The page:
You've had two months to play in this defense. What have you learned about the scheme, and how comfortable are you in what they're asking you to do?
Allen: I feel great with that. I love it our scheme. One thing I really like that is a little different from what we've done in the past is we have a lot of different personnel groupings. Coach Aranda does a great job of getting our personnel to match up with what the opposing offense likes to do. On game day, we'll have anywhere from five to eight different personnel groups. That puts the best players on our defense in the best positions to win. So I like that a lot.
Are there certain guys you're playing alongside now who you never did before?
Allen: So in one of our peso groups, where I'm an end, I'm playing next to a stand-up linebacker, like Joe Schobert or Vince Biegel, where I haven't played with them before. But then I'm still playing with a lot of guys I've played with in the past, like Brendan Kelly, Ethan Hemer, Tyler Dippel, Pat Muldoon, so it's a good combination of some new faces and some familiar ones.
Does what they're asking you to do change depending on the personnel grouping?
Allen: For most of the time when I'm lined up in base at nose guard, I've got my job role cut out for me, which is occupy blockers and try to keep our linebackers free. But then when we get into passing downs and stuff like that, sometimes they'll put me out into a pass rush role, which is kind of nice and refreshing for me.
Do you have any pass-rush moves you've been saving for this game?
Allen: Well, I don't want to tell you because the word might get out. But I've been saving up a spin move. I used it against Northwestern. Some people are surprised when big men hit spin moves, so been saving that bad boy.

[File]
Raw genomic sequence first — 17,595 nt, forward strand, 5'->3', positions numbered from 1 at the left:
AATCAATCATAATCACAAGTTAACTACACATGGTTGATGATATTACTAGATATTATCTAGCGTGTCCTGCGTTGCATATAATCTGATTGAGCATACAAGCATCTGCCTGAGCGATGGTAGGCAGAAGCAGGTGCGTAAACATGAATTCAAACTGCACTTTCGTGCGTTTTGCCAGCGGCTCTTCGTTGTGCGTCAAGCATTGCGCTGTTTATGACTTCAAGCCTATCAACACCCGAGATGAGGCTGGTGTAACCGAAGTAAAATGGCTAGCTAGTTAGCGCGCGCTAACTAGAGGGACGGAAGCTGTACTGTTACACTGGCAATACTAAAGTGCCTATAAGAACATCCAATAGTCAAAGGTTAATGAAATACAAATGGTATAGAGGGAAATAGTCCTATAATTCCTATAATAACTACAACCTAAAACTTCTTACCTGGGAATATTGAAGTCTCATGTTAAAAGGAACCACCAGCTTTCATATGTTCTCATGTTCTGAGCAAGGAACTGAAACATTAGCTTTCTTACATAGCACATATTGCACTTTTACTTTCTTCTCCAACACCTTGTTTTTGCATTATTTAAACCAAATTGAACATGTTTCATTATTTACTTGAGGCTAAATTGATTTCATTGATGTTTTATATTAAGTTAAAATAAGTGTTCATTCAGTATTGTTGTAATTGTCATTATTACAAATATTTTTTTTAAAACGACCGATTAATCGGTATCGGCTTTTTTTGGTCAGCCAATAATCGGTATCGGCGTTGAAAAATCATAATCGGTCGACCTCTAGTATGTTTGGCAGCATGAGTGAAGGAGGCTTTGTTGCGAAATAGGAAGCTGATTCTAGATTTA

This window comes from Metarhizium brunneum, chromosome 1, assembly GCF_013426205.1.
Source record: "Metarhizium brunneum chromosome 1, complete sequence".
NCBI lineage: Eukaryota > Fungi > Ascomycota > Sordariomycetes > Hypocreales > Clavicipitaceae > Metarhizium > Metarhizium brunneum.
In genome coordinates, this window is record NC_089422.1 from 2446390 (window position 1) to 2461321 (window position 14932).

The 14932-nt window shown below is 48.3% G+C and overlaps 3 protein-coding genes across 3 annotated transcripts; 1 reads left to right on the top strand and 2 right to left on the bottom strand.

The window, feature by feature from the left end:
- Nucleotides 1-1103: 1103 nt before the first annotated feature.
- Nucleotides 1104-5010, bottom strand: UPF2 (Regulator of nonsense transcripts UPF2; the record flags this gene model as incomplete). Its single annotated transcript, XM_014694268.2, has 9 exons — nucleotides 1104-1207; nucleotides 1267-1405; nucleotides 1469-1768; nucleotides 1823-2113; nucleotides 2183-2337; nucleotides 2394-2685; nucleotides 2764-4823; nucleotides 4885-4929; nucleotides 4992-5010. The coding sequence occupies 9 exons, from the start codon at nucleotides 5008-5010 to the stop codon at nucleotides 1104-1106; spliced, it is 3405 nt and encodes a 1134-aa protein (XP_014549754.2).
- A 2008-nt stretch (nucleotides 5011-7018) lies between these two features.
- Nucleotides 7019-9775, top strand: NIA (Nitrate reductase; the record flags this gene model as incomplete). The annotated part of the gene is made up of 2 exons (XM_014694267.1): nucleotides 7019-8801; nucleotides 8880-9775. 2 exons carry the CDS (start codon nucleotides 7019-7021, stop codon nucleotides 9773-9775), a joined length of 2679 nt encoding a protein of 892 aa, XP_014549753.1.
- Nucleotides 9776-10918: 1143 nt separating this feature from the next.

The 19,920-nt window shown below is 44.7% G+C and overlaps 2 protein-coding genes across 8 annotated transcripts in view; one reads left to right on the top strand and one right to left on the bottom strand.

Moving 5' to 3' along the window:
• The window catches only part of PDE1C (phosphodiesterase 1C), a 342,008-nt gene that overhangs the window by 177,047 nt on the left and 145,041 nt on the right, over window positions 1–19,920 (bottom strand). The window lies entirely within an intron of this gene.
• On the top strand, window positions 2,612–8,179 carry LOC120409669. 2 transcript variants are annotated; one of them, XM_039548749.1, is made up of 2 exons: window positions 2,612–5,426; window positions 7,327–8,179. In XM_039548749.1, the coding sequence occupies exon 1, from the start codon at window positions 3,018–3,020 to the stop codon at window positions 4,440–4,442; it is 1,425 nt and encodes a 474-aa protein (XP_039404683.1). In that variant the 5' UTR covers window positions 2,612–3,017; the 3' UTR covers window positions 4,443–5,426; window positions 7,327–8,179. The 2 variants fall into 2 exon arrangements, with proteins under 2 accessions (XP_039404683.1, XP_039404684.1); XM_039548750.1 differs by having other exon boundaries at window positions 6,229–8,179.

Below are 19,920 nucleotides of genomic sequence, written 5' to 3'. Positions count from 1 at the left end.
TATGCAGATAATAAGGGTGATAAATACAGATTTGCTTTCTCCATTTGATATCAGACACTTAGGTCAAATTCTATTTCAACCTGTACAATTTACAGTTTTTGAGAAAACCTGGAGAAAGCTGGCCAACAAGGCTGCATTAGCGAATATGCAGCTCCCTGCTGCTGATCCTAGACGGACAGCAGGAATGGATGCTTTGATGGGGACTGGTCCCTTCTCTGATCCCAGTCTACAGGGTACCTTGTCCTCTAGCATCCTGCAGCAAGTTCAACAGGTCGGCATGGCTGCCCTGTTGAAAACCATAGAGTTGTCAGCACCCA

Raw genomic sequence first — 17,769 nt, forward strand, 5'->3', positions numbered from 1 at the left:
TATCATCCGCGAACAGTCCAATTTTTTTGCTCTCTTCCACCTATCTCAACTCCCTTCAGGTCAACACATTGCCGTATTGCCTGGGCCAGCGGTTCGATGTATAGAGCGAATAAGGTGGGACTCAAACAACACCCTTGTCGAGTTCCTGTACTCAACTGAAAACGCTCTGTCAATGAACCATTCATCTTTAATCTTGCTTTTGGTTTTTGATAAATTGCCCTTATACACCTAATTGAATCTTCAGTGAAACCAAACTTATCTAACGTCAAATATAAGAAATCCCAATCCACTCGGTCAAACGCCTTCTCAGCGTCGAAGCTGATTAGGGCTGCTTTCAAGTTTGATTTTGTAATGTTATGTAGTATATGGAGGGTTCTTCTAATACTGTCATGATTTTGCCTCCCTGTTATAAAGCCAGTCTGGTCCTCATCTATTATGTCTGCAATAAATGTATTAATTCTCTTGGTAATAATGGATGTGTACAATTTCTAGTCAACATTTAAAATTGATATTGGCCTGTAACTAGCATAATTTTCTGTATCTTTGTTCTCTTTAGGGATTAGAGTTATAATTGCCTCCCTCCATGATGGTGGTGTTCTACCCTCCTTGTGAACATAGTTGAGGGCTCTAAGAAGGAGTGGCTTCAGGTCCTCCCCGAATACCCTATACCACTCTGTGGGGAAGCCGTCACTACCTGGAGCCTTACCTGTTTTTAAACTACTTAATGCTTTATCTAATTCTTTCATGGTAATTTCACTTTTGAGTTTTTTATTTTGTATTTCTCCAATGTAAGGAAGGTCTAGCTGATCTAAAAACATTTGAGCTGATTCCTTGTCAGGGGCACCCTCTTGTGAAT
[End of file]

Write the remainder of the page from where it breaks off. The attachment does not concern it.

Have you named it?
Allen: No, I haven't. Maybe I should. Got anything good? I'll work on that. Maybe the hair tornado or something like that.
You mentioned the Iowa running backs and Mark Weisman is a big guy. What will be the key to slowing him down?
Allen: I love playing bigger running backs like that. It's just getting back to tackling fundamentals. You can't really arm-tackle guys like that, especially me, if I'm on a blocker, I can't just try to reach out or he'll probably rip my arm off. You can't just expect to bring him down just by hitting him. You've got to wrap him up and get your defenders to rally and pursue the ball.
What are the keys to finishing the season strong, and what are the goals for your team? You need some help to get to the Big Ten championship.
Allen: Some of us are a little upset because we feel like we're not getting the recognition we deserve, but we can't think of it that way. We've got to practice every day the right way and play every game the right way and not try to look ahead to the end of the year. Just focus on the small daily things, and if we do that, we'll get to where we want to be at the end of the year.
Were you surprised when Wisconsin wasn't in the initial BCS standings? Has it been hard to get recognition?
Allen: Yeah, but if we just take care of our business and practice and play the way we know that we can, that will all sort itself out.